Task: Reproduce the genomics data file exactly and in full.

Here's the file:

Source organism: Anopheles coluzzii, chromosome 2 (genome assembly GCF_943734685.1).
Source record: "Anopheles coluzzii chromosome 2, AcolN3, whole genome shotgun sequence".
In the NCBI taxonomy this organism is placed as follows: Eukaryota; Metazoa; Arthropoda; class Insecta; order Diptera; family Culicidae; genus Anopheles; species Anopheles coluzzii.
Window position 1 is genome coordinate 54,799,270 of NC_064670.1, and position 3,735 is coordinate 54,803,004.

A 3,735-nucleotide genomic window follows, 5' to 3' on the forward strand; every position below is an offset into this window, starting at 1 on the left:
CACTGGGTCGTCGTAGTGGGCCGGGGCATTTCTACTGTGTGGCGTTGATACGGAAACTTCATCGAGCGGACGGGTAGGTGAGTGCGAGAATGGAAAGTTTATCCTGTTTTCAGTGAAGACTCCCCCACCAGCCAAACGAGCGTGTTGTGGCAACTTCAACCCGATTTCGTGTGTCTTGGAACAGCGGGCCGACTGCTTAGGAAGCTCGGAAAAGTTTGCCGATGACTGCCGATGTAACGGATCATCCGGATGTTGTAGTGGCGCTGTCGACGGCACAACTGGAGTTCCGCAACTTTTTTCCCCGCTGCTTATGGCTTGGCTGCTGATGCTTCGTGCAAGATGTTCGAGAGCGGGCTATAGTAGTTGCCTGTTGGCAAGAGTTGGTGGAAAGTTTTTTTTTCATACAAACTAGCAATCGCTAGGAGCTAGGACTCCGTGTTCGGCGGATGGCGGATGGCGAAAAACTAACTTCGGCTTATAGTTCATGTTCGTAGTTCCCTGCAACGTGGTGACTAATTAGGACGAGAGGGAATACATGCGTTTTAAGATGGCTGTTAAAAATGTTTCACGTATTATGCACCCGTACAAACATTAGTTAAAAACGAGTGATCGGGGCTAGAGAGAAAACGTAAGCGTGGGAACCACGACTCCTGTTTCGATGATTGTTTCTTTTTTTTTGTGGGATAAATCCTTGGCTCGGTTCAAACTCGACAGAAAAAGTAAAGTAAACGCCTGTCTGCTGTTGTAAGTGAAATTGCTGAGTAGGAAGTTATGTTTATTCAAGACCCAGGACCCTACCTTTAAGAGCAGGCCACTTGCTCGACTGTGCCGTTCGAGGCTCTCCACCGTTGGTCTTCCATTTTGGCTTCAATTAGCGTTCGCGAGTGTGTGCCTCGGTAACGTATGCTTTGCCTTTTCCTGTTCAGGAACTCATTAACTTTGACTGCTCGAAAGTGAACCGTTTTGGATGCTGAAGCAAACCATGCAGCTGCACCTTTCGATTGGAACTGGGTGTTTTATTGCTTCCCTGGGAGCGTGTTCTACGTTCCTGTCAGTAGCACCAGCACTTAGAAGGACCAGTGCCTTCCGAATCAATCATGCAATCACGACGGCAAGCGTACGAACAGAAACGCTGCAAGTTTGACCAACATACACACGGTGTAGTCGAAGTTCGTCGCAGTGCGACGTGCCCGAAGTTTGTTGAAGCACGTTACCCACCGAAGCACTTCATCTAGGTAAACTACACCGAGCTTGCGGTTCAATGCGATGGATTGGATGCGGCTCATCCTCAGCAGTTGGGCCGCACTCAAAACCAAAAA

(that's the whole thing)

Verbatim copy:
Source organism: Anopheles coluzzii, chromosome 2 (genome assembly GCF_943734685.1).
Source record: "Anopheles coluzzii chromosome 2, AcolN3, whole genome shotgun sequence".
In the NCBI taxonomy this organism is placed as follows: Eukaryota; Metazoa; Arthropoda; class Insecta; order Diptera; family Culicidae; genus Anopheles; species Anopheles coluzzii.
Window position 1 is genome coordinate 54,799,270 of NC_064670.1, and position 3,735 is coordinate 54,803,004.

A 3,735-nucleotide genomic window follows, 5' to 3' on the forward strand; every position below is an offset into this window, starting at 1 on the left:
CACTGGGTCGTCGTAGTGGGCCGGGGCATTTCTACTGTGTGGCGTTGATACGGAAACTTCATCGAGCGGACGGGTAGGTGAGTGCGAGAATGGAAAGTTTATCCTGTTTTCAGTGAAGACTCCCCCACCAGCCAAACGAGCGTGTTGTGGCAACTTCAACCCGATTTCGTGTGTCTTGGAACAGCGGGCCGACTGCTTAGGAAGCTCGGAAAAGTTTGCCGATGACTGCCGATGTAACGGATCATCCGGATGTTGTAGTGGCGCTGTCGACGGCACAACTGGAGTTCCGCAACTTTTTTCCCCGCTGCTTATGGCTTGGCTGCTGATGCTTCGTGCAAGATGTTCGAGAGCGGGCTATAGTAGTTGCCTGTTGGCAAGAGTTGGTGGAAAGTTTTTTTTTCATACAAACTAGCAATCGCTAGGAGCTAGGACTCCGTGTTCGGCGGATGGCGGATGGCGAAAAACTAACTTCGGCTTATAGTTCATGTTCGTAGTTCCCTGCAACGTGGTGACTAATTAGGACGAGAGGGAATACATGCGTTTTAAGATGGCTGTTAAAAATGTTTCACGTATTATGCACCCGTACAAACATTAGTTAAAAACGAGTGATCGGGGCTAGAGAGAAAACGTAAGCGTGGGAACCACGACTCCTGTTTCGATGATTGTTTCTTTTTTTTTGTGGGATAAATCCTTGGCTCGGTTCAAACTCGACAGAAAAAGTAAAGTAAACGCCTGTCTGCTGTTGTAAGTGAAATTGCTGAGTAGGAAGTTATGTTTATTCAAGACCCAGGACCCTACCTTTAAGAGCAGGCCACTTGCTCGACTGTGCCGTTCGAGGCTCTCCACCGTTGGTCTTCCATTTTGGCTTCAATTAGCGTTCGCGAGTGTGTGCCTCGGTAACGTATGCTTTGCCTTTTCCTGTTCAGGAACTCATTAACTTTGACTGCTCGAAAGTGAACCGTTTTGGATGCTGAAGCAAACCATGCAGCTGCACCTTTCGATTGGAACTGGGTGTTTTATTGCTTCCCTGGGAGCGTGTTCTACGTTCCTGTCAGTAGCACCAGCACTTAGAAGGACCAGTGCCTTCCGAATCAATCATGCAATCACGACGGCAAGCGTACGAACAGAAACGCTGCAAGTTTGACCAACATACACACGGTGTAGTCGAAGTTCGTCGCAGTGCGACGTGCCCGAAGTTTGTTGAAGCACGTTACCCACCGAAGCACTTCATCTAGGTAAACTACACCGAGCTTGCGGTTCAATGCGATGGATTGGATGCGGCTCATCCTCAGCAGTTGGGCCGCACTCAAAACCAAAAA